Profile Image for Soňa.
702 reviews47 followers
January 9, 2022
PODCAST is here :)
(Set all the way back in the swinging sixties)
The trouble with London, from a writer’s point of view, is there is so much of it—extending in all directions including into the past. Every time I visit somewhere in the city I’m always asked when I’m going to include their local river in the books. My answer is always the same, the river goes in when I have a story that includes them and whether or not I have a story depends on whether I can find a satisfying personality that fits the river.
So it was only when I discovered that the Huguenot weavers established their cloth factories along the banks of the River Wandle that I had a sudden insight into what kind of Goddess would live in a river like that. So having established that she was the Goddess of Schmutter I wondered where she might have come from.

Ohh, what a lovely treat. This story happens before the whole Rivers of London saga and is taking place in 60-ties. However, there is no sight of Nightingale as in Moment one Nightingale: London 1966.
The main character is an unnamed avid follower of fashion, who thanks to budding trade makes his name by presenting fashion and selling the fabrics... and drugs to all flower kids around. Unfortunately, thanks to some problems, he needs to take a hide in an old squat with his girlfriend Lily, right-hand Merton and Nigel who is responsible for the squat. And guess what? this exact building is standing right next to a river Wandle... hmmm, hmmm, getting thoughts about it? You better be as the story starts to work its magic soon.
How it all ends is up to you to read, tho do not delay, this is a short story but honestly well developed and played out.

4 happy water kitties to be next fashion stars :)

First sentence: You know that song by The Kinks?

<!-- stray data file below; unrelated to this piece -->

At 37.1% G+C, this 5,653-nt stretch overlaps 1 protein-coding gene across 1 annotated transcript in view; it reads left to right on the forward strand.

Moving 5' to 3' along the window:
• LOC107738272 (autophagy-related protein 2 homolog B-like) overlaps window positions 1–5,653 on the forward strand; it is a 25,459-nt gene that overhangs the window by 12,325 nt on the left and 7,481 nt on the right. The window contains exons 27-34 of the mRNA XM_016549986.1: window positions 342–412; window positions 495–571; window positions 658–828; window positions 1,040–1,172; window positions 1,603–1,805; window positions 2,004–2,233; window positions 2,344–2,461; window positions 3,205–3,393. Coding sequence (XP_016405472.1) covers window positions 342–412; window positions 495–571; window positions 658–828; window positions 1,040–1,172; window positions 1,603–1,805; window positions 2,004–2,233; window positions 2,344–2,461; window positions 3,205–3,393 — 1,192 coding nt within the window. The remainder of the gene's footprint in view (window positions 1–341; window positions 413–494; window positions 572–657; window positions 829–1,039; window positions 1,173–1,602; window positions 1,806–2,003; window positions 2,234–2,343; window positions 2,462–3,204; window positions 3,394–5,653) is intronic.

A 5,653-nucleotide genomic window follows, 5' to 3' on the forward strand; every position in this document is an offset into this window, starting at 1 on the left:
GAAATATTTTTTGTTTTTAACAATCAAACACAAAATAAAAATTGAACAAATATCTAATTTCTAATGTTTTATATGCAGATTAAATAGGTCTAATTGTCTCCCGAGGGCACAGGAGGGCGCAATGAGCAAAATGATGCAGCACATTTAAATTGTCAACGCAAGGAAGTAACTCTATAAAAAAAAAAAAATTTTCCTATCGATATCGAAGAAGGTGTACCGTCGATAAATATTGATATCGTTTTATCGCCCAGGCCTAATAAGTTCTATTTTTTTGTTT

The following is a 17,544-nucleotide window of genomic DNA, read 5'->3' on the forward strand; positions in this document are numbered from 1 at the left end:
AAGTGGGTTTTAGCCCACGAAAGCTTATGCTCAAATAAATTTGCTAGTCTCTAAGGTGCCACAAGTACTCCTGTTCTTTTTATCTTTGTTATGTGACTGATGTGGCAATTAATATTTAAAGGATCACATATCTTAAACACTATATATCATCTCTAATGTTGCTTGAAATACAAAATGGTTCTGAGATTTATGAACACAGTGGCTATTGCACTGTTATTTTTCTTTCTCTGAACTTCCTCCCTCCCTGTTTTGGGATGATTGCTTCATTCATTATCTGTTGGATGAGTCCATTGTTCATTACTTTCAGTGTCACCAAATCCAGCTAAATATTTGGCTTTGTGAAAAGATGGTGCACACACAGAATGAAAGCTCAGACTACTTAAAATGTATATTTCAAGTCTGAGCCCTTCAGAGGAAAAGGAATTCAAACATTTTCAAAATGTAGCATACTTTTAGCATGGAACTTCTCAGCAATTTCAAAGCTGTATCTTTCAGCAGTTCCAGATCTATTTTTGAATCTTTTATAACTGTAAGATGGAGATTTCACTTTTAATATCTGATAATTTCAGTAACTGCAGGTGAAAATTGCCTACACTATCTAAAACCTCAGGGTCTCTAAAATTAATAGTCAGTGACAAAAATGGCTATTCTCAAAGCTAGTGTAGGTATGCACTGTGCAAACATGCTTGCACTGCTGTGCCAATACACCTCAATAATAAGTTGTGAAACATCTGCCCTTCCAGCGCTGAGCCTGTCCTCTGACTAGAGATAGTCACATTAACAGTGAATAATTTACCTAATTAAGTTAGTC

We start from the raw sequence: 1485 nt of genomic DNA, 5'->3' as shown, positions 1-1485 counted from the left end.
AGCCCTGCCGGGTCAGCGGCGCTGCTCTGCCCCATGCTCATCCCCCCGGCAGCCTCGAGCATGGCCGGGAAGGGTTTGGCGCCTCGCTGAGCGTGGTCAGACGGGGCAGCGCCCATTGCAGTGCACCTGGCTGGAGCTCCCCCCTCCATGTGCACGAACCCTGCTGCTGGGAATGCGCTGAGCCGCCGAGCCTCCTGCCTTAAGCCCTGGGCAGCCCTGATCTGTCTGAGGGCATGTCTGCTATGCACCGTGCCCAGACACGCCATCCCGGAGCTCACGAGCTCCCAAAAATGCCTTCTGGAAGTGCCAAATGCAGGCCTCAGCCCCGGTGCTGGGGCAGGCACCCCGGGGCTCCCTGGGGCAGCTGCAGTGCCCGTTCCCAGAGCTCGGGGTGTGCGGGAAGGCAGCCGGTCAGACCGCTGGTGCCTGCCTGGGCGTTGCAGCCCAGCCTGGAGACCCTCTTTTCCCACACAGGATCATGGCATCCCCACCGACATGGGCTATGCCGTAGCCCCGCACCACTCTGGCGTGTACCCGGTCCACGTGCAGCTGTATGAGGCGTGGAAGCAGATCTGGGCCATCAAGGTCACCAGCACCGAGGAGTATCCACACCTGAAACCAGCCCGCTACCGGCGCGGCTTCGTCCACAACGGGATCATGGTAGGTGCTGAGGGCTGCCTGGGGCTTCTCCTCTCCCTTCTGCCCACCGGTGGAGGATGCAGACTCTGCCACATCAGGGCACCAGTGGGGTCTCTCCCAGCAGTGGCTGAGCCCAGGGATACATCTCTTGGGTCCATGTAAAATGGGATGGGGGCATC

Last sentence: So if you want to know what the herd are going to be wearing next spring, and if you can find us and are prepared to pay the price, you too can join the ranks of the stylish, the à la mode, and truly become a dedicated follower of fashion.
Goodreads Challenge 2022: 4. book
Profile Image for Paul.
563 reviews150 followers
September 17, 2020
Didn't draw me in as much as the other works in the series.
Profile Image for Erika Pensaert.
109 reviews8 followers
January 2, 2023
3, 5 ⭐
I'm a Rivers of London fan, and I enjoyed these short stories, but not as much as the novels. Most of them end abruptly which makes them feel unfinished sometimes, as if Ben Aaronovitch had reached his word count target and just stopped writing.
Profile Image for Ian.
381 reviews59 followers
May 11, 2021

A collection of short stories from Aaronovitch's magical police series, many of them featuring secondary characters. They're mostly light and humorous, without the sometimes grimmer elements of the novels. They make more sense if the reader's familiar with at least one or two of the 'Folly' books. A quick read and a nice diversion that adds some detail to the world of 'The Rivers of London'.
Profile Image for Deanna.
924 reviews53 followers
December 30, 2021
Though most of the stories ended a little abruptly and I’m not a great short story reader, this was a surprisingly satisfying read. I enjoy this sharp, imaginative series so much that this collection still gets 5 stars.
Profile Image for Merlot58.
342 reviews15 followers
April 1, 2022
3 1/2 stars. For Rivers of London completists! This compiles most of the short stories within created for this series.